Last semester I spent five months studying Hebrew on a kibbutz in Israel. While I was there, war erupted with both Gaza and Lebanon. In Israel there is a universal draft at the age of 18 which affects the entire culture. The army responded immediately. Reserves were called up to bolster the regular army, including many of my new friends. The names of kidnapped, wounded, and murdered soldiers filled the news. Everyone knew someone involved in the fighting. Every Israeli knows someone who died. The war was immediate, with bombs falling on the kibbutz and my friends fighting to end the bombardment.
However, the war also helped illustrate the deep rifts between the Jews of Israel. Like Christianity, Judaism is not monolithic. Ultra-orthodox Jews live off welfare while studying torah, and refuse to serve in the army. Orthodox Jews build controversial settlements inconquered territories. There is a conservative and reform minority inspired by American Judaism. However, the majority of Israelis are secular.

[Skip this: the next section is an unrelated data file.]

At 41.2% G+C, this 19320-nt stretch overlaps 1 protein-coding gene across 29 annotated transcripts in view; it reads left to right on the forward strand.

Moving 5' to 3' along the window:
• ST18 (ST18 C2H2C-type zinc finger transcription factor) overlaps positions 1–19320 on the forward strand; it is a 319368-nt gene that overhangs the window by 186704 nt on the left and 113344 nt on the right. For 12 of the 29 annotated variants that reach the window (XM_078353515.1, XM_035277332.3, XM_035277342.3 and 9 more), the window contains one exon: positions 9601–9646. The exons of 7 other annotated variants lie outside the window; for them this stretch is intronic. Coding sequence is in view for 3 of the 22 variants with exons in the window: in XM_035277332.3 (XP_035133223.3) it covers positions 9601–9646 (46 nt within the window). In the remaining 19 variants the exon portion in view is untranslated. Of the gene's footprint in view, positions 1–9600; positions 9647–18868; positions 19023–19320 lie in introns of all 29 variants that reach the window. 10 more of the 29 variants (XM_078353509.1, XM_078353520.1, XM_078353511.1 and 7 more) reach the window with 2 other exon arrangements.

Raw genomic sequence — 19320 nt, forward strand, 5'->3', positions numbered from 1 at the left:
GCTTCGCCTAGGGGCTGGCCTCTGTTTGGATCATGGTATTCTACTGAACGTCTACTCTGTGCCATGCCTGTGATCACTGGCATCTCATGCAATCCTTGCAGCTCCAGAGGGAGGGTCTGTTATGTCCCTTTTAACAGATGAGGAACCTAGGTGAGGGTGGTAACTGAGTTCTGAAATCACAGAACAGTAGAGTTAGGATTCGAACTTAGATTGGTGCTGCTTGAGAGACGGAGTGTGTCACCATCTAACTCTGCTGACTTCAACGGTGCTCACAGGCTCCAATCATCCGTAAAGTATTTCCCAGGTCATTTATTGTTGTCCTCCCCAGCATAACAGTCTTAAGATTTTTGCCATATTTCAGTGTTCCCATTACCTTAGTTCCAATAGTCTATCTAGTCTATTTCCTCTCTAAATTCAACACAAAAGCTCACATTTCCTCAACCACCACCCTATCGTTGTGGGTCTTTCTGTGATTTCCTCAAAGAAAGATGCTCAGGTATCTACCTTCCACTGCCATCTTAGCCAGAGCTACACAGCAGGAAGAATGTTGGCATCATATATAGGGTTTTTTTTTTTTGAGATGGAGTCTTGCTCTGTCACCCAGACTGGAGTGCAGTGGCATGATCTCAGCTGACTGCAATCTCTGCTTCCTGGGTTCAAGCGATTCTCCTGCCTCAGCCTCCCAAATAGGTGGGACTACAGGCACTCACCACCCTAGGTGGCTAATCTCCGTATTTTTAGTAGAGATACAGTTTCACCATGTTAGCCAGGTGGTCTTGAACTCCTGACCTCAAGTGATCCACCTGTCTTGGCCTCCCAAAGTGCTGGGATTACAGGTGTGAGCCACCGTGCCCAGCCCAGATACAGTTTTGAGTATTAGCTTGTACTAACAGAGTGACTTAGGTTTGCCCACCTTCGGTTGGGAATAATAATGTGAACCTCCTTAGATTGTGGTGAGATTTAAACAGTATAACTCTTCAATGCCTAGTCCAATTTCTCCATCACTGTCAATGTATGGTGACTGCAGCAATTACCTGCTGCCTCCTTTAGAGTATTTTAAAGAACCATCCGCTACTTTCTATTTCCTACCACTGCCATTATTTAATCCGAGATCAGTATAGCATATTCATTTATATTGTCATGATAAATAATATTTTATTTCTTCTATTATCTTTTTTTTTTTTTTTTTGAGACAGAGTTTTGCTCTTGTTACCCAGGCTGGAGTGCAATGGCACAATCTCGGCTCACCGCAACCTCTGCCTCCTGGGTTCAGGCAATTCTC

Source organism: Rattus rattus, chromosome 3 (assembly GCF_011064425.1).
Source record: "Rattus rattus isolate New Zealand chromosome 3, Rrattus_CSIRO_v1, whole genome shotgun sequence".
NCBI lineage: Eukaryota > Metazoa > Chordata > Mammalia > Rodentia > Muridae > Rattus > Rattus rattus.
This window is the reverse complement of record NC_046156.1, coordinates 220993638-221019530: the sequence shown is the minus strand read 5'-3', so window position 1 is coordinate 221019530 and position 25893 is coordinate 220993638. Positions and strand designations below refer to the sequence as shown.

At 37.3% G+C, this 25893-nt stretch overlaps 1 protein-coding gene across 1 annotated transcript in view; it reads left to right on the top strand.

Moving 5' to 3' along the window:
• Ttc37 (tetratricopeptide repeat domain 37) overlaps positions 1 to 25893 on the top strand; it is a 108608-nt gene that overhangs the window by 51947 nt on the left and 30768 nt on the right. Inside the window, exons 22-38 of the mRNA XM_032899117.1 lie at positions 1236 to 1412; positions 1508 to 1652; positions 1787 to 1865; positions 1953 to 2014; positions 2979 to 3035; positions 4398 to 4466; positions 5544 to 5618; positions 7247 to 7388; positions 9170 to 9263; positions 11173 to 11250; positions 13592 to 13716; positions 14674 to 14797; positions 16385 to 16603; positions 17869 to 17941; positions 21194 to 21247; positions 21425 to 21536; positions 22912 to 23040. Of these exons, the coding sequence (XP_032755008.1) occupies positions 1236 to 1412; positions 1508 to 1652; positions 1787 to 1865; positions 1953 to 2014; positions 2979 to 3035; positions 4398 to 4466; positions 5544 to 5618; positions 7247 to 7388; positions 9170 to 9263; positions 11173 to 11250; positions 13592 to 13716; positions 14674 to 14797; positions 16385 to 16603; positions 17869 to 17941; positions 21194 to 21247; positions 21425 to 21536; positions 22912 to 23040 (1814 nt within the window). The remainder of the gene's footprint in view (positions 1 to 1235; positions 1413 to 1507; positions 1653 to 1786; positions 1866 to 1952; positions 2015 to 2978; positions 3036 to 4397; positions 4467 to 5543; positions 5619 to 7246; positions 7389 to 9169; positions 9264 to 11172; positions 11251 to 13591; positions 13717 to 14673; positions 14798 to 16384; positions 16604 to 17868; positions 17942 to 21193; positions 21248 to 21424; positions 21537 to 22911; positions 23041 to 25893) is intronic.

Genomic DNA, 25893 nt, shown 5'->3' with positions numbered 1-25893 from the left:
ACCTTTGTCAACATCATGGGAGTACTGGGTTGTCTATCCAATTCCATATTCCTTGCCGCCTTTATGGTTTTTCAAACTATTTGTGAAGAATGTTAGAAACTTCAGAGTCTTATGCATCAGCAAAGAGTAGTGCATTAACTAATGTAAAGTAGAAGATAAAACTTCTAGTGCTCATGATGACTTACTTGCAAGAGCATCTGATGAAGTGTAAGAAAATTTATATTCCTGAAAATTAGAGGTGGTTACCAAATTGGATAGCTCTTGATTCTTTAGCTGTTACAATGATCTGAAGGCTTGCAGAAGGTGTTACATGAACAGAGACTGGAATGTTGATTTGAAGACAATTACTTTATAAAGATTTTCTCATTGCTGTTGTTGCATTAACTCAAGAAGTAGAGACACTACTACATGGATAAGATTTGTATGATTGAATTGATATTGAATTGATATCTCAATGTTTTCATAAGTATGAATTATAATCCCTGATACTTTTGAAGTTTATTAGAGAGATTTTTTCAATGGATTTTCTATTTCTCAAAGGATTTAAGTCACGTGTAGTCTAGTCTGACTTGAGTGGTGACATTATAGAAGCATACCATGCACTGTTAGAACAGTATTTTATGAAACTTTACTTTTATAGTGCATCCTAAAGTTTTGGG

This secular majority comprises most of the army, and resents what they consider to be “ religious leeches” that feed off their taxes and require their protection. An “ us versus them” mentality is solidifying, where secular Jews refuse to learn about their own religion and the foundation of their beloved state, and orthodox Jews refuse to learn about or participate in the common culture. This divide is creating deep rifts in Israeli society that the tiny country can ill afford, and these rifts are only growing deeper.
Abigail Michaelson, ’09 Chicago, IL
Majors: Geology, Biochemistry and Molecular Biology
Sponsor: Steven Sacks